10/15/2009, 00.00
TURKEY – ISRAEL
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Crisis between Ankara and Jerusalem deep-rooted

by NAT da Polis
Triggered by Erdogan’s row with Peres, Israeli-Turkish tensions flare up again with Israel’s exclusion from planned military exercises. In reality, Turkey is strategically repositioning itself in the region in order to play a key role in energy supplies to Europe.
Istanbul (AsiaNews) – The crisis in Turkish-Israeli relations, which began with a row between Turkish Prime Minister Erdogan and Israeli President Perez in Davos (pictured) last spring, continues. On that occasion, the Turkish leader criticised Israel for its policies towards the Palestinians.

Until now, even after the Islamic-oriented Justice and Development Party (AKP) came to power, relations between Israel and Turkey remained close, making the latter the only Muslim nation in the region in such a position. This time, the two countries are at loggerheads over Turkey’s decision to exclude Israel from multinational air force exercises. Codenamed Anatolian Eagle, these exercises have taken place on an annual basis since 2000. This year, they were scheduled for 12-23 October and Israel was supposed to participate.

In order to ease tensions, Turkey’s Foreign Ministry urged Israel to avoid making it a political issue. However, when asked about it, Turkey’s foreign minister, Ahmet Davutoglu, spoke to CNN urging Israel to change its policy vis-à-vis the Gaza Strip if it wants to improve Turkish-Israeli relations.

Since then, media reports have suggested that the cancellation of the planned military exercise with Israel stems from Israel’s refusal to let Erdogan to visit Gaza a few months ago, a move viewed as insulting.

Israel’s reaction was deliberately unreadable. One of its deputy prime ministers told reporters that Ankara should “come to its senses,” adding that “Turkey is an important Muslim state sharing strategic ties with Israel. I hope the Turks come to their senses and realise that the relationship between the two states is in their interest no less than ours.”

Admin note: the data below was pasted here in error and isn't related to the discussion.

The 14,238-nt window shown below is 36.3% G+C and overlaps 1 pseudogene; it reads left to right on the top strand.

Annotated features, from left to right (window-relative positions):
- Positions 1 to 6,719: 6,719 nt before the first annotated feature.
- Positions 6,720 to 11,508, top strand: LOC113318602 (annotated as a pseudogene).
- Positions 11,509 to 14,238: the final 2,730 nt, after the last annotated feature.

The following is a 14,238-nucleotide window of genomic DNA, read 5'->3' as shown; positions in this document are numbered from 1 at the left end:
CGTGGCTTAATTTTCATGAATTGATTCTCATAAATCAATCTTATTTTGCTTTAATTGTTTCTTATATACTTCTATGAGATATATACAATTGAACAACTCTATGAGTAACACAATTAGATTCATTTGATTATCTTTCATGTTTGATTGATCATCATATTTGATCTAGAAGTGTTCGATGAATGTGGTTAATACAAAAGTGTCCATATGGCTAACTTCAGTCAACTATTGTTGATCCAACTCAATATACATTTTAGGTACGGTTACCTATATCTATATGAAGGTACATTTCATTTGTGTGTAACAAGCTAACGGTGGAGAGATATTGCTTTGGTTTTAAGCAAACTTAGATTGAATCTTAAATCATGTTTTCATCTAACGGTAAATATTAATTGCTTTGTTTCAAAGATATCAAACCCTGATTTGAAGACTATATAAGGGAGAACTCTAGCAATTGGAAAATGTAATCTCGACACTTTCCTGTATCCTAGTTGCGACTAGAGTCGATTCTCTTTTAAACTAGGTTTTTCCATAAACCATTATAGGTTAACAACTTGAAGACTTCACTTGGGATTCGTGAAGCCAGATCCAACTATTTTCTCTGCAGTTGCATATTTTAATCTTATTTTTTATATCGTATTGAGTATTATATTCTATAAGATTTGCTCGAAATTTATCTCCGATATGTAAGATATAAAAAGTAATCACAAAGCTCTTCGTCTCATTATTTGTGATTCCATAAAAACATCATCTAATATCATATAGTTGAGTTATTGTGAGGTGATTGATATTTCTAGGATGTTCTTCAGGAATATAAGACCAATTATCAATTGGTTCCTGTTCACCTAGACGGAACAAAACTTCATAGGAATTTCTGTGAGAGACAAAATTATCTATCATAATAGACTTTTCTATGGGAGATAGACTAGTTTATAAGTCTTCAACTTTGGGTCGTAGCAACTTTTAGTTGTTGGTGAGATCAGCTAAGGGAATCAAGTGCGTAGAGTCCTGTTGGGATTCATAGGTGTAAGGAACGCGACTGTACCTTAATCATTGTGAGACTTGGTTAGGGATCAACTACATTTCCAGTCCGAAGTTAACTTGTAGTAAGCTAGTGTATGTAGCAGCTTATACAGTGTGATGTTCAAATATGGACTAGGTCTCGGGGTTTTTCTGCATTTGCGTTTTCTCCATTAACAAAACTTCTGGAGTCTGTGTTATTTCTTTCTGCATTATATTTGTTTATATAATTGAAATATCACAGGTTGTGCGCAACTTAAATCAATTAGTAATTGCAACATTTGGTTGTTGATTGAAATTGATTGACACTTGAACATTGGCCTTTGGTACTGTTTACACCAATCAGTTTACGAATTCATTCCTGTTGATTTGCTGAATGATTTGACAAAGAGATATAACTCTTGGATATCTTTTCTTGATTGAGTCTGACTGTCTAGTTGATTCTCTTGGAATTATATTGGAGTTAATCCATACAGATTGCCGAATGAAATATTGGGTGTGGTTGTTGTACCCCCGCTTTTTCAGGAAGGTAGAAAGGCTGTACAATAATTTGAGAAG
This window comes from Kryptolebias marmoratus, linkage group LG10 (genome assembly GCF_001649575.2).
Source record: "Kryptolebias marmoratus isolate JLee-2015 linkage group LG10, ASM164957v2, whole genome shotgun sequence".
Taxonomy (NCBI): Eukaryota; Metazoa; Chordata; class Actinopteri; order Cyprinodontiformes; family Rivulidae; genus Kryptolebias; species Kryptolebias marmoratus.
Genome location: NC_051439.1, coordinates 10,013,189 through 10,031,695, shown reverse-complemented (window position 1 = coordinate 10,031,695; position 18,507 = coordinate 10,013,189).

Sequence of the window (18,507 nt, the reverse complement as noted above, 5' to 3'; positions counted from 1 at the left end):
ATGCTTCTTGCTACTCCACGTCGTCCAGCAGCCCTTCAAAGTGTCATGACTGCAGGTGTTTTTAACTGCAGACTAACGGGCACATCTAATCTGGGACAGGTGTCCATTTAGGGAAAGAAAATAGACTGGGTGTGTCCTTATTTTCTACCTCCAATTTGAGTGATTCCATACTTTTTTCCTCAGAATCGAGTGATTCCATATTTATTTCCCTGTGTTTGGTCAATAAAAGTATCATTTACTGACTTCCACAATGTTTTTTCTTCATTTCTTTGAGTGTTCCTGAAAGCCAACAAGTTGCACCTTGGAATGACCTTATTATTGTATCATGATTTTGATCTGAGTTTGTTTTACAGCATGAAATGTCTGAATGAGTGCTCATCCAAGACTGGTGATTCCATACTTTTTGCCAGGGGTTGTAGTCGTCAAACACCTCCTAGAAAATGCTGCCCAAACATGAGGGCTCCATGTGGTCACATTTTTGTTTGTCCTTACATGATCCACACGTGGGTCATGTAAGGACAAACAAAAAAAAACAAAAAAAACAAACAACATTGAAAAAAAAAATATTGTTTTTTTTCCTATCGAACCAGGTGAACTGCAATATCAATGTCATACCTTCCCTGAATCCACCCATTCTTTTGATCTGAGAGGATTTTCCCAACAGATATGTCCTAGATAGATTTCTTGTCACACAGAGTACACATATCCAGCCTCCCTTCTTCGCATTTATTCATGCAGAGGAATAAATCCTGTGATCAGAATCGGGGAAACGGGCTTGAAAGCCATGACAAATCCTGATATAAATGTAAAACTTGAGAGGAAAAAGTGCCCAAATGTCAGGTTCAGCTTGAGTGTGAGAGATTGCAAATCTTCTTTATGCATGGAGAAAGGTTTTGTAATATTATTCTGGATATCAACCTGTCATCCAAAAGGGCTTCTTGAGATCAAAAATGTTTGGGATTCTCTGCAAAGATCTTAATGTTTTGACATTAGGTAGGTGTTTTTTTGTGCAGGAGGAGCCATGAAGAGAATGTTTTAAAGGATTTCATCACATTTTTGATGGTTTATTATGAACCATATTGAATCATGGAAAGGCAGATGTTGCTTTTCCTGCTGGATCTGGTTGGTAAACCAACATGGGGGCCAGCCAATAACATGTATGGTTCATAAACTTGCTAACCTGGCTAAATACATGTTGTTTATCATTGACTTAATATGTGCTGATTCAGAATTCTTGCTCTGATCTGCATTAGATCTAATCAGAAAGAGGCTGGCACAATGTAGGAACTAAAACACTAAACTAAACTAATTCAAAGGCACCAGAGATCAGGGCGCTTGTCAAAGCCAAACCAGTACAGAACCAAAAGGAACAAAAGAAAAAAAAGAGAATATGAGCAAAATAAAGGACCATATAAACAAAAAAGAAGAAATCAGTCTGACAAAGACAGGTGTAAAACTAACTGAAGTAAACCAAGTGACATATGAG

In Aleppo (Syria), Foreign Minister Davutoglu reacted by telling journalists that “we have decided to cancel the international phase of Anatolian Eagle. We must all act with common sense. Israel must respect sacred values. When it shows this sensitivity, then an atmosphere of peace can be established. We want to have good relations with our neighbours. We are a state that has deep roots in this region and we are open to dialogue with everyone. Hence, the tragedy in Gaza must end; East Jerusalem, Haram al-Sharif and the al-Aqsa mosque must be respected. If these sensitivities are taken into consideration the peace process would resume in the region.”

On condition of anonymity, a top Turkish military officer also said the cancellation of the exercises was the latest episode in tensions that have been rising since the Davos incident. But the latest crisis lies in Israel’s failure to deliver Heron surveillance drones, needed to combat terrorism, a view that put the Turkish armed forces on the safe side.

Oktay Ekşi, president of the Press Council, in an article in Hürriyet, challenged a statement by a government representative, Cemil Çiçek, claiming that the cancellation was not politically motivated. Instead, for him the decision lies in Turkey’s redefinition of its strategic alliances in the region, most notably with Syria. As part of this, Turkey and Syria abolished reciprocal visa requirements.

Among diplomats, this is the heart of the matter. Turkey itself repositioning itself as a supply hub for the West and a champion for Muslim countries rich in natural resources.

The deal with Armenia, which boosts Turkey in its march towards the European family, will also speed up work on the Nabucco gas pipeline, a project favoured by the United States, which is none too happy about Europe’s energy dependence on Russia.

Supplies from northern Iraq, i.e. Kurdistan, can eventually bolster Nabucco, which explains Erdogan’s overtures to Turkey’s Kurds. In turn, this meets Kurdistan’s desire for a sea outlet through Turkey.

All this is driving Ankara to redefine its strategic alliances in the region, and giving Jerusalem more than one headache since it has invested substantially in Kurdistan.  

Last but not least, some nasty tongues, burnt by their support for Sunni regimes, are now reviewing their positions vis-à-vis Shia Iran, culturally more liberal than Sunni Islam.

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